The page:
Closing the Spycam Sniffer Loophole
You are browsing the Web when a pop-up ad appears advertising a COLOR video camera. IT'S FUN screams the ad -- for less than $200 you can set up a network of cameras throughout the house, the office, or other places, which will transmit video images from a wireless, self powered miniature camera either to a central receiver, or even through that receiver to the Internet.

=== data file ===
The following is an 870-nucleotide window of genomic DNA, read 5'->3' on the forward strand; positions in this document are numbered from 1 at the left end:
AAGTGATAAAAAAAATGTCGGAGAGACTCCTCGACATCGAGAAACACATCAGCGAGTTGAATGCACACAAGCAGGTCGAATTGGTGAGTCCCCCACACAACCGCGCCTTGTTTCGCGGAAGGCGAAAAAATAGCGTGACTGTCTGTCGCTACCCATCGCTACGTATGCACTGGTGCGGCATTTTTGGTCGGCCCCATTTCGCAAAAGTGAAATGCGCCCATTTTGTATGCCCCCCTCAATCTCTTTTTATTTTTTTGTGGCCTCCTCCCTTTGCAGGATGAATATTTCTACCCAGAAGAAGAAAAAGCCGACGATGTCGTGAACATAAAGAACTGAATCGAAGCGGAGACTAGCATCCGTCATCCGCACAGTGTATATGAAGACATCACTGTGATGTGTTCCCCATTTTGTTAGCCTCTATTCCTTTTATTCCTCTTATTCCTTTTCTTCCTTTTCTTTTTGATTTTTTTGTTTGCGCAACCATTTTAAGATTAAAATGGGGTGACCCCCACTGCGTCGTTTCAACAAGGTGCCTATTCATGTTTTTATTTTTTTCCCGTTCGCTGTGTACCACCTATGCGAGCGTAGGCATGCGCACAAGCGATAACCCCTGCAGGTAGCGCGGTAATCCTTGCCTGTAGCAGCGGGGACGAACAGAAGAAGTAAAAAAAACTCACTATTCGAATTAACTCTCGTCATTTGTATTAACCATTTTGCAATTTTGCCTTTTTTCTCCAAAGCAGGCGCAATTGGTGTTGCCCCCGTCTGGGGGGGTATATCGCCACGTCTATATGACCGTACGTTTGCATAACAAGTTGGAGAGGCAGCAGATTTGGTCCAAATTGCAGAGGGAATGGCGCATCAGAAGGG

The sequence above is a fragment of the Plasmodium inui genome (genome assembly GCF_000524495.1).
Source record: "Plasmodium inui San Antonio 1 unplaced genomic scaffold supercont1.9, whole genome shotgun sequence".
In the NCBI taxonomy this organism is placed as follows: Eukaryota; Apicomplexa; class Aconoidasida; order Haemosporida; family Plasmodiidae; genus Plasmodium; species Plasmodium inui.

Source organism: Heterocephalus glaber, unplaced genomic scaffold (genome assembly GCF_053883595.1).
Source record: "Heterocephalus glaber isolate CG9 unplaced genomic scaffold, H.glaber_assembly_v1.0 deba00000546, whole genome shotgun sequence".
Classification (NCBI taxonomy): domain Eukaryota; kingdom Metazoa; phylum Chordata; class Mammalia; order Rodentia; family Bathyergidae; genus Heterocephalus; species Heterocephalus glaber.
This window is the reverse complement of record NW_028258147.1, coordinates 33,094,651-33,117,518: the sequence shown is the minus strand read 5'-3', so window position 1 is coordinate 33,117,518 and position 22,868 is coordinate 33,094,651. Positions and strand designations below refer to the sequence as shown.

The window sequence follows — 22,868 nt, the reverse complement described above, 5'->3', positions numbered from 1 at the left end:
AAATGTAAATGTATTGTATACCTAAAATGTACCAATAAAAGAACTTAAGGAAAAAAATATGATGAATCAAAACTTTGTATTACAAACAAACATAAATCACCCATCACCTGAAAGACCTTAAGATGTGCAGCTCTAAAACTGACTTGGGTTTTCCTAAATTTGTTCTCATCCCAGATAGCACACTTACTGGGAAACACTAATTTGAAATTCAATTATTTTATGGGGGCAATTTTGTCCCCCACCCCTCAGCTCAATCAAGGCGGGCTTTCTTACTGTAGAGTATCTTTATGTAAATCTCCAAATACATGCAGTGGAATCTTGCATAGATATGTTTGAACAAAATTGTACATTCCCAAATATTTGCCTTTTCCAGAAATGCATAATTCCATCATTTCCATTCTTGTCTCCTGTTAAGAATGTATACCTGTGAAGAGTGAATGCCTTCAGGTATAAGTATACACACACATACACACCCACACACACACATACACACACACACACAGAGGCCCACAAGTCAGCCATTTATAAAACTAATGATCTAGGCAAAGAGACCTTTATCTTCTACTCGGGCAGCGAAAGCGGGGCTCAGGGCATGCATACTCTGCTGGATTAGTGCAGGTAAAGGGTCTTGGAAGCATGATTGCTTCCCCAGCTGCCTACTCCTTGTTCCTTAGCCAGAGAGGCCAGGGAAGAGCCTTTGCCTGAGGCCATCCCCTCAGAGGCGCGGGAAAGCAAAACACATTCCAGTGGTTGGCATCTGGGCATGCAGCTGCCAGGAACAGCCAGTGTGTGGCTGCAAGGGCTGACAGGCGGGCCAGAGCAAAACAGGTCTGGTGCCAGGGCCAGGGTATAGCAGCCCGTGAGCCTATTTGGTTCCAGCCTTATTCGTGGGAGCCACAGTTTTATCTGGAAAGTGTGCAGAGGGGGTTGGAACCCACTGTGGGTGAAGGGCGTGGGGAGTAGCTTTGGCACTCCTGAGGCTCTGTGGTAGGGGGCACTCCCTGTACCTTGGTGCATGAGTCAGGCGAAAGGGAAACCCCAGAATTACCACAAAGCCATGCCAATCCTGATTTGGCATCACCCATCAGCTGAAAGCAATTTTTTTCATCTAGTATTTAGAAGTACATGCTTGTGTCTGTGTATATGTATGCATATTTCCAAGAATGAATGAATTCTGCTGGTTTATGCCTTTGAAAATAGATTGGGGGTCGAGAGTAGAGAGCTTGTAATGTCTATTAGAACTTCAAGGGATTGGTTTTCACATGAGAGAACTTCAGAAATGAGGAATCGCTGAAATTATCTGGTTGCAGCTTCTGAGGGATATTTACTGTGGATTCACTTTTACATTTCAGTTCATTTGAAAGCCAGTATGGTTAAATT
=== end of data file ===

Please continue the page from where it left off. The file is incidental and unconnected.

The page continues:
Video surveillance itself raises a series of questions: what is the appropriate role of surveillance; should parents be spying on children or nannies; should employers be spying on employees; are there any reasonable expectations of privacy invaded by the use of these tiny cameras? However, when wireless technologies are added to the mix, a new legal, moral and ethical question is raised: what happens when the camera you've set up is intercepted by an third party?
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